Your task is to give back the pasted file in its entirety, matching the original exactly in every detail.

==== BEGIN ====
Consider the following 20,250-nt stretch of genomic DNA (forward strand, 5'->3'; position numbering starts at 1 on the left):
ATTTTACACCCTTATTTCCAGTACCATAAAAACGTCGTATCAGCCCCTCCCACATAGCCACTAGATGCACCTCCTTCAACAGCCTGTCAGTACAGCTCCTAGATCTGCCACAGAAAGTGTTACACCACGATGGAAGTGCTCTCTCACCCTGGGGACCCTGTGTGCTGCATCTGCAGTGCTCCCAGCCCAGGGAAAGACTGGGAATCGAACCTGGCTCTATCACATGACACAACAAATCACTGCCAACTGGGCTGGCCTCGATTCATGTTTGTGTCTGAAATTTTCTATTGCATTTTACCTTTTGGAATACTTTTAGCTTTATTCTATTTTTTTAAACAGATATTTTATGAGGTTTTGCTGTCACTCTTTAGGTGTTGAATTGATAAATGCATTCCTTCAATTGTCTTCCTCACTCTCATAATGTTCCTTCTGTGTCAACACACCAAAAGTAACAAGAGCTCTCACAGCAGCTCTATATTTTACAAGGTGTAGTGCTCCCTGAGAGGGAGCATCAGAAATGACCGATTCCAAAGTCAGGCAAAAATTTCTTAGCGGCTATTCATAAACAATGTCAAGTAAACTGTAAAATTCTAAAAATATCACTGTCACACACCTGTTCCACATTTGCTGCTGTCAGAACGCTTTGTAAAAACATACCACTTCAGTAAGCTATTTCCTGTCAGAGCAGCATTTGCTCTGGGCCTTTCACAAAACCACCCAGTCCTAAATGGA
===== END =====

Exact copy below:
Consider the following 20,250-nt stretch of genomic DNA (forward strand, 5'->3'; position numbering starts at 1 on the left):
ATTTTACACCCTTATTTCCAGTACCATAAAAACGTCGTATCAGCCCCTCCCACATAGCCACTAGATGCACCTCCTTCAACAGCCTGTCAGTACAGCTCCTAGATCTGCCACAGAAAGTGTTACACCACGATGGAAGTGCTCTCTCACCCTGGGGACCCTGTGTGCTGCATCTGCAGTGCTCCCAGCCCAGGGAAAGACTGGGAATCGAACCTGGCTCTATCACATGACACAACAAATCACTGCCAACTGGGCTGGCCTCGATTCATGTTTGTGTCTGAAATTTTCTATTGCATTTTACCTTTTGGAATACTTTTAGCTTTATTCTATTTTTTTAAACAGATATTTTATGAGGTTTTGCTGTCACTCTTTAGGTGTTGAATTGATAAATGCATTCCTTCAATTGTCTTCCTCACTCTCATAATGTTCCTTCTGTGTCAACACACCAAAAGTAACAAGAGCTCTCACAGCAGCTCTATATTTTACAAGGTGTAGTGCTCCCTGAGAGGGAGCATCAGAAATGACCGATTCCAAAGTCAGGCAAAAATTTCTTAGCGGCTATTCATAAACAATGTCAAGTAAACTGTAAAATTCTAAAAATATCACTGTCACACACCTGTTCCACATTTGCTGCTGTCAGAACGCTTTGTAAAAACATACCACTTCAGTAAGCTATTTCCTGTCAGAGCAGCATTTGCTCTGGGCCTTTCACAAAACCACCCAGTCCTAAATGGA